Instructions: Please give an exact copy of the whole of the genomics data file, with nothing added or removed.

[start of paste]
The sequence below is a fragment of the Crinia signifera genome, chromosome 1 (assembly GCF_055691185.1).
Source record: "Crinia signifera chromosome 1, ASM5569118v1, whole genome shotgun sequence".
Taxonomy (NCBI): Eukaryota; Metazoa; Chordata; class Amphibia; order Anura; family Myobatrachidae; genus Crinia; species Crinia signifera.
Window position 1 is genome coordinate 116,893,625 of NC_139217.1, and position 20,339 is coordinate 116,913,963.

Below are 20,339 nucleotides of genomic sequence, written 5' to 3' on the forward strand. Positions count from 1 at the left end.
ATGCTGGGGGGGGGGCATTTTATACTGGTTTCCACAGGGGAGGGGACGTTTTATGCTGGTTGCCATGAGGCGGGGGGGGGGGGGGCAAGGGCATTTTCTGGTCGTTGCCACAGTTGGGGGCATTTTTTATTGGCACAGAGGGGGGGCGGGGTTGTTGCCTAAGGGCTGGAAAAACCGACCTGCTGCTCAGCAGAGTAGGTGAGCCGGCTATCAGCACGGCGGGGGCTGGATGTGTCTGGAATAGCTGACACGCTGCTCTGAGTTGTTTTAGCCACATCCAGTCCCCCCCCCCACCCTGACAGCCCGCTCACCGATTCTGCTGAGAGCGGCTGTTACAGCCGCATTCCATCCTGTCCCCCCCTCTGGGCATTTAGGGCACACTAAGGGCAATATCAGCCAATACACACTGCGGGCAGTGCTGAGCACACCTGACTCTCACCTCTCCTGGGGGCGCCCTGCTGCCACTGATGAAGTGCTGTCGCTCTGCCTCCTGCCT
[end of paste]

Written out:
The sequence below is a fragment of the Crinia signifera genome, chromosome 1 (assembly GCF_055691185.1).
Source record: "Crinia signifera chromosome 1, ASM5569118v1, whole genome shotgun sequence".
Taxonomy (NCBI): Eukaryota; Metazoa; Chordata; class Amphibia; order Anura; family Myobatrachidae; genus Crinia; species Crinia signifera.
Window position 1 is genome coordinate 116,893,625 of NC_139217.1, and position 20,339 is coordinate 116,913,963.

Below are 20,339 nucleotides of genomic sequence, written 5' to 3' on the forward strand. Positions count from 1 at the left end.
ATGCTGGGGGGGGGGCATTTTATACTGGTTTCCACAGGGGAGGGGACGTTTTATGCTGGTTGCCATGAGGCGGGGGGGGGGGGGGCAAGGGCATTTTCTGGTCGTTGCCACAGTTGGGGGCATTTTTTATTGGCACAGAGGGGGGGCGGGGTTGTTGCCTAAGGGCTGGAAAAACCGACCTGCTGCTCAGCAGAGTAGGTGAGCCGGCTATCAGCACGGCGGGGGCTGGATGTGTCTGGAATAGCTGACACGCTGCTCTGAGTTGTTTTAGCCACATCCAGTCCCCCCCCCCACCCTGACAGCCCGCTCACCGATTCTGCTGAGAGCGGCTGTTACAGCCGCATTCCATCCTGTCCCCCCCTCTGGGCATTTAGGGCACACTAAGGGCAATATCAGCCAATACACACTGCGGGCAGTGCTGAGCACACCTGACTCTCACCTCTCCTGGGGGCGCCCTGCTGCCACTGATGAAGTGCTGTCGCTCTGCCTCCTGCCT